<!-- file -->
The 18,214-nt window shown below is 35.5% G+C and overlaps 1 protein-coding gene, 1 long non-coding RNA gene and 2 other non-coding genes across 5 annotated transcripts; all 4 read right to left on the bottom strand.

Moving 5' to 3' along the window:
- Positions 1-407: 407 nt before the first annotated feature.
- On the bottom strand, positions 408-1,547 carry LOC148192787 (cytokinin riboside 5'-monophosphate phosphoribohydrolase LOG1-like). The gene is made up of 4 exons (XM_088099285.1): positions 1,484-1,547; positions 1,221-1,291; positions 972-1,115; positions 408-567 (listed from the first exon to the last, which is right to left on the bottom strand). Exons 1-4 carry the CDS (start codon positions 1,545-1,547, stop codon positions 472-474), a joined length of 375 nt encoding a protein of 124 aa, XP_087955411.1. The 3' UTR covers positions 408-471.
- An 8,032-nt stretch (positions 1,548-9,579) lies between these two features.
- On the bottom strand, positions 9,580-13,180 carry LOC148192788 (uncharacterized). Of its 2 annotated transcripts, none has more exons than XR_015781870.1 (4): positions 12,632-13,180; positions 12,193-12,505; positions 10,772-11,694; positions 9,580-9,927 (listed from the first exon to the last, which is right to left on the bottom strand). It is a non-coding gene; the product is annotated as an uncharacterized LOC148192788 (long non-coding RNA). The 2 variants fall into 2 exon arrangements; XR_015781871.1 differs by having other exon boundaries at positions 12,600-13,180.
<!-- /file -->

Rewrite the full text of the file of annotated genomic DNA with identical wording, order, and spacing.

The 18,214-nt window shown below is 35.5% G+C and overlaps 1 protein-coding gene, 1 long non-coding RNA gene and 2 other non-coding genes across 5 annotated transcripts; all 4 read right to left on the bottom strand.

Moving 5' to 3' along the window:
- Positions 1-407: 407 nt before the first annotated feature.
- On the bottom strand, positions 408-1,547 carry LOC148192787 (cytokinin riboside 5'-monophosphate phosphoribohydrolase LOG1-like). The gene is made up of 4 exons (XM_088099285.1): positions 1,484-1,547; positions 1,221-1,291; positions 972-1,115; positions 408-567 (listed from the first exon to the last, which is right to left on the bottom strand). Exons 1-4 carry the CDS (start codon positions 1,545-1,547, stop codon positions 472-474), a joined length of 375 nt encoding a protein of 124 aa, XP_087955411.1. The 3' UTR covers positions 408-471.
- An 8,032-nt stretch (positions 1,548-9,579) lies between these two features.
- On the bottom strand, positions 9,580-13,180 carry LOC148192788 (uncharacterized). Of its 2 annotated transcripts, none has more exons than XR_015781870.1 (4): positions 12,632-13,180; positions 12,193-12,505; positions 10,772-11,694; positions 9,580-9,927 (listed from the first exon to the last, which is right to left on the bottom strand). It is a non-coding gene; the product is annotated as an uncharacterized LOC148192788 (long non-coding RNA). The 2 variants fall into 2 exon arrangements; XR_015781871.1 differs by having other exon boundaries at positions 12,600-13,180.